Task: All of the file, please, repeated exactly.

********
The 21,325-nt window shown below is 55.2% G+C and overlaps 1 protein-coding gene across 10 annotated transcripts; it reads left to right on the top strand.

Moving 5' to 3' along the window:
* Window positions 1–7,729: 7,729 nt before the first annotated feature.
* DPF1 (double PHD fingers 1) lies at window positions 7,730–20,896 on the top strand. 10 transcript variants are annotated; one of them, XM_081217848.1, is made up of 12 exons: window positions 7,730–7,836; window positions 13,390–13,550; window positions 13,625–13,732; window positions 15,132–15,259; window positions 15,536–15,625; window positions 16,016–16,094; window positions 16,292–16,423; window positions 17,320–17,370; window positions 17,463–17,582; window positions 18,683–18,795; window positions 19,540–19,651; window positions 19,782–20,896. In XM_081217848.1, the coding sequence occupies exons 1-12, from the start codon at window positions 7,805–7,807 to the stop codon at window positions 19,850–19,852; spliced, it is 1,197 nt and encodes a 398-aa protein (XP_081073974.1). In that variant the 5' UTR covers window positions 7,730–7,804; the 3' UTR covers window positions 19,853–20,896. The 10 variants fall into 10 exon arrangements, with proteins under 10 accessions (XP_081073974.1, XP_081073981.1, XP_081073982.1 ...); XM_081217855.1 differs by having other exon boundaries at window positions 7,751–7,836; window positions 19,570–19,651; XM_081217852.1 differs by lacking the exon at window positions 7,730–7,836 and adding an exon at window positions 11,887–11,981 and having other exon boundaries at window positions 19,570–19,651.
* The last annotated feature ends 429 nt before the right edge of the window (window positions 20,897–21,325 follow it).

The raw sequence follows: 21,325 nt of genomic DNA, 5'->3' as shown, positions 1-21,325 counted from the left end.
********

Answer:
The 21,325-nt window shown below is 55.2% G+C and overlaps 1 protein-coding gene across 10 annotated transcripts; it reads left to right on the top strand.

Moving 5' to 3' along the window:
* Window positions 1–7,729: 7,729 nt before the first annotated feature.
* DPF1 (double PHD fingers 1) lies at window positions 7,730–20,896 on the top strand. 10 transcript variants are annotated; one of them, XM_081217848.1, is made up of 12 exons: window positions 7,730–7,836; window positions 13,390–13,550; window positions 13,625–13,732; window positions 15,132–15,259; window positions 15,536–15,625; window positions 16,016–16,094; window positions 16,292–16,423; window positions 17,320–17,370; window positions 17,463–17,582; window positions 18,683–18,795; window positions 19,540–19,651; window positions 19,782–20,896. In XM_081217848.1, the coding sequence occupies exons 1-12, from the start codon at window positions 7,805–7,807 to the stop codon at window positions 19,850–19,852; spliced, it is 1,197 nt and encodes a 398-aa protein (XP_081073974.1). In that variant the 5' UTR covers window positions 7,730–7,804; the 3' UTR covers window positions 19,853–20,896. The 10 variants fall into 10 exon arrangements, with proteins under 10 accessions (XP_081073974.1, XP_081073981.1, XP_081073982.1 ...); XM_081217855.1 differs by having other exon boundaries at window positions 7,751–7,836; window positions 19,570–19,651; XM_081217852.1 differs by lacking the exon at window positions 7,730–7,836 and adding an exon at window positions 11,887–11,981 and having other exon boundaries at window positions 19,570–19,651.
* The last annotated feature ends 429 nt before the right edge of the window (window positions 20,897–21,325 follow it).

The raw sequence follows: 21,325 nt of genomic DNA, 5'->3' as shown, positions 1-21,325 counted from the left end.